For more information: dailymail.co.uk/news/article-8947595/DAVID-ROSE-42BILLION-Operation-Moonshot-test-trace-plan-actually-work.html
Too many people without masks
A Romford resident, full name and address supplied, writes:
Last week I visited the dentist. On the way home I encountered a woman on BR train not wearing mask; A woman on M&S checkout not wearing mask; A man on Lidl Romford checkout not wearing mask and a Lidl customer not wearing mask – I challenged them all!
Covid-19 virus? What Covid-19 virus?
Alternatives to driving essential
Sian Berry, co-Leader of the Green Party and candidate for mayor, writes:
I welcome the news that Rishi Sunak is considering action to create smart incentives to reduce growing traffic
I have been pushing for years for London to introduce a smart, fair road pricing scheme to replace the blunt daily congestion charge.
This could be done well or very badly and the government’s recent record on delivering new initiatives really concerns me.
One major issue is that one size will not fit all, so we must ensure that local areas have control over the smart levers and share in the revenue. Unless the process is devolved there is a very real threat that all the funds would go to the treasury. Every penny raised must go to cities and regions so they can improve and invest in public transport and alternatives to driving, and help reduce the need to travel too with more public services within easy reach. And for a smart road pricing scheme to work, privacy must be baked in from the start. This means not collecting any more data than is needed, not relying on promises that our privacy will be protected which will erode over time.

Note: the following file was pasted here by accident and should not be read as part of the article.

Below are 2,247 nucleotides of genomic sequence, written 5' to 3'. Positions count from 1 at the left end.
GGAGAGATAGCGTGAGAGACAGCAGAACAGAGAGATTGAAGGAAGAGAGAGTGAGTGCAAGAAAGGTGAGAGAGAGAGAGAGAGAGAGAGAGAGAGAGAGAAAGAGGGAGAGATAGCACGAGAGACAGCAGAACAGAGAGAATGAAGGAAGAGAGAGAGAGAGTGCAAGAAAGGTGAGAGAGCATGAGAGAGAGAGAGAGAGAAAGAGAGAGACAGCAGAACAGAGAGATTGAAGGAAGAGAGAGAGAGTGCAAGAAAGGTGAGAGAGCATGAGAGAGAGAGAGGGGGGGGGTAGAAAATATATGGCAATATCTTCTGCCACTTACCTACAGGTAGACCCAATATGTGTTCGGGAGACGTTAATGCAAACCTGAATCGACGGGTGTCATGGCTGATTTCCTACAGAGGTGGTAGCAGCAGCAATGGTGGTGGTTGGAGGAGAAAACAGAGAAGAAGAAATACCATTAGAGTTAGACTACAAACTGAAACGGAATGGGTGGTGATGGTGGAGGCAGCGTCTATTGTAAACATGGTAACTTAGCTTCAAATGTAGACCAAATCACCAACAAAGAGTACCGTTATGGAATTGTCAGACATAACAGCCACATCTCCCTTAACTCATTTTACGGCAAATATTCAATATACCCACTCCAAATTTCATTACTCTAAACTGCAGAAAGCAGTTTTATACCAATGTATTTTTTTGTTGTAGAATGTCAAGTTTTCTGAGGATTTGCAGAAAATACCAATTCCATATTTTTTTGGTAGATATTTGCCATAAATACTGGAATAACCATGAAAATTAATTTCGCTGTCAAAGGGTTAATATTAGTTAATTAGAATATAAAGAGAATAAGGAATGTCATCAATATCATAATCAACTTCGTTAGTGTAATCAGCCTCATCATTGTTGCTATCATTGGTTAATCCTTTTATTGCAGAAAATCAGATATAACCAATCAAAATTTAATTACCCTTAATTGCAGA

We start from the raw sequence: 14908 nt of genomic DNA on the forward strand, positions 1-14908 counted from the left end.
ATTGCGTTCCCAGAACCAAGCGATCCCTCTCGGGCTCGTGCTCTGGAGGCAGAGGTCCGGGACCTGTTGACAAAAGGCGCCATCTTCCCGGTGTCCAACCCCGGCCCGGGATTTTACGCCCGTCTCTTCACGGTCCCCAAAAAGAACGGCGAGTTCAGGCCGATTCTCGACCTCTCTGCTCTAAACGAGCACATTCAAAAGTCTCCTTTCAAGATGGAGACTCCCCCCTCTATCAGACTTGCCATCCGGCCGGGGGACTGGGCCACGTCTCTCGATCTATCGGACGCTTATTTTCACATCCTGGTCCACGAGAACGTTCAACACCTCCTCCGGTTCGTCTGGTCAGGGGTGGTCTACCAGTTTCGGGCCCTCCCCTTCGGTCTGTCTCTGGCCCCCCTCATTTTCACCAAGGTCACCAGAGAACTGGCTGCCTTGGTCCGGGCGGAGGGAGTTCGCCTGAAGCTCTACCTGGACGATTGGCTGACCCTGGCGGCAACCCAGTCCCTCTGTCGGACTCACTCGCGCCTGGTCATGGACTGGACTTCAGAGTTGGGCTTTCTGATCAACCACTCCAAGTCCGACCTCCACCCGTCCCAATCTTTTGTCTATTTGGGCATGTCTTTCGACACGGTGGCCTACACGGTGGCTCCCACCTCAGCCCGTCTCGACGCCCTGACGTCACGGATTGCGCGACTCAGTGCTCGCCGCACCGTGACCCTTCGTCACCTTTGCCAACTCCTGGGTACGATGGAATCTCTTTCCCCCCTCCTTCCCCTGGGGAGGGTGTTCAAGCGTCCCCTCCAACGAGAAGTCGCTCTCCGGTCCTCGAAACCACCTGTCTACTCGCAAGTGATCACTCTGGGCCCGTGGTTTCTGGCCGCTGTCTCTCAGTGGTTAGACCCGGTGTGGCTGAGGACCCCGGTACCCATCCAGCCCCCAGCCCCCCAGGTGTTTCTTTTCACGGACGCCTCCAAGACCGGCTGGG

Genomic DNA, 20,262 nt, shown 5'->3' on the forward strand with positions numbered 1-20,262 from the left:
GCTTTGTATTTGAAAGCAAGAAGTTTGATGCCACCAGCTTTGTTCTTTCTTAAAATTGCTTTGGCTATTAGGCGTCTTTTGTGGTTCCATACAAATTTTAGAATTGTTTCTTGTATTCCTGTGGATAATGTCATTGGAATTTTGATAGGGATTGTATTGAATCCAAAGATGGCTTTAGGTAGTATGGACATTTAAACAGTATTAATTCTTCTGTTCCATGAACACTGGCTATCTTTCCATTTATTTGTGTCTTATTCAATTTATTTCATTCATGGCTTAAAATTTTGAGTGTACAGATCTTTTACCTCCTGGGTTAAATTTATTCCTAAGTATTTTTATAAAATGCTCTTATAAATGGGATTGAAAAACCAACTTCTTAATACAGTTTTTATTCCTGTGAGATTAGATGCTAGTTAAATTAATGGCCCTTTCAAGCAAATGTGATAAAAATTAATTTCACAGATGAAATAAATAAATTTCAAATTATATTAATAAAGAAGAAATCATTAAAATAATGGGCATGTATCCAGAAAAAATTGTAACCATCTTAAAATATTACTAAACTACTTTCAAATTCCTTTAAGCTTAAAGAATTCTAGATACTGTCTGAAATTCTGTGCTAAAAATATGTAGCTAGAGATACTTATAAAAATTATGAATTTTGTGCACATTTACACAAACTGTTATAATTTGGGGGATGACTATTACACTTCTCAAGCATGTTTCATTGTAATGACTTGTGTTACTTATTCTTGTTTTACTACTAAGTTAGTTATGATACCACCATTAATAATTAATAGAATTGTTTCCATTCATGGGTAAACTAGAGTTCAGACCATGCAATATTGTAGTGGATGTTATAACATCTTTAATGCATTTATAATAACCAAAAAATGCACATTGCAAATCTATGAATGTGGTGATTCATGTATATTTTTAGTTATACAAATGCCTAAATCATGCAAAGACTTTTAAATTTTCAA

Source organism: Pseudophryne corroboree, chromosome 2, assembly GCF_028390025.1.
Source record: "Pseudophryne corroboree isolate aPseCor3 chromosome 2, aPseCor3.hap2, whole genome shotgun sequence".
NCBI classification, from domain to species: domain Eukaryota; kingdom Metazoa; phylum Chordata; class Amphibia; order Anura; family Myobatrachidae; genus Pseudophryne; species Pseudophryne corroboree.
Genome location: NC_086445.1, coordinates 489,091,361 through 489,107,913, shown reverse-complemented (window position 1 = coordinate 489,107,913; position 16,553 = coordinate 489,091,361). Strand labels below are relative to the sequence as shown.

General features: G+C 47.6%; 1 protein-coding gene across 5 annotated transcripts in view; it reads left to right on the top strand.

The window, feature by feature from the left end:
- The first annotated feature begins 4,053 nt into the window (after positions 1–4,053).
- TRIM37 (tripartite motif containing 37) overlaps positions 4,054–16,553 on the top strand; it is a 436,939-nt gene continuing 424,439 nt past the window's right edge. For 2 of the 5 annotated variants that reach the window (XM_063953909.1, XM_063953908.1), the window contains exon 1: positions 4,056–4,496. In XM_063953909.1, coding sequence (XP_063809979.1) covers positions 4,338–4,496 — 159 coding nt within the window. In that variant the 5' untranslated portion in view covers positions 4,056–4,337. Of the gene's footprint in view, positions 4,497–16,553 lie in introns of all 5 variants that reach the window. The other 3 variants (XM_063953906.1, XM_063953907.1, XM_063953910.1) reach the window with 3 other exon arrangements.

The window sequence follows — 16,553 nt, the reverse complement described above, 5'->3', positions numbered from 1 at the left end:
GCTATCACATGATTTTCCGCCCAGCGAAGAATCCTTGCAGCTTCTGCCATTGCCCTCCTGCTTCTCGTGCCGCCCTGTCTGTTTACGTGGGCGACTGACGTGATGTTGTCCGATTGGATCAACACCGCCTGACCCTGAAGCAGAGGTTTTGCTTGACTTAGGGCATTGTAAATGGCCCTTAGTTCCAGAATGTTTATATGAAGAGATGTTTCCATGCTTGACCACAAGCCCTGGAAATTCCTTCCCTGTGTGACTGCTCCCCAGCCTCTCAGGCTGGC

Above all, the government should not be making traffic worse, which is another reason Grant Shapps giving the go-ahead for the Stonehenge road tunnel last week was the wrong decision. We are in a climate and ecological emergency and should be investing in alternatives to driving. The £27 billion road-building budget is the right source for funding this, and all major road-building schemes should be cancelled now.
Support charity to fund vital research
Elkie Woodbridge, regional director for the south, British Heart Foundation, writes:
Following the government’s announcement of a second lockdown, we were forced to close our shops in London until Thursday, December 3. We expect the current shop closures across England to cost us millions of pounds.
Our funding for new research is expected to be halved by £50 million next year, which could limit future funding and delay important scientific breakthroughs that could help save lives. Our charity shops run purely on the support of the public, which is why we are urging the local community to support us, either by shopping online or donating smaller items via post.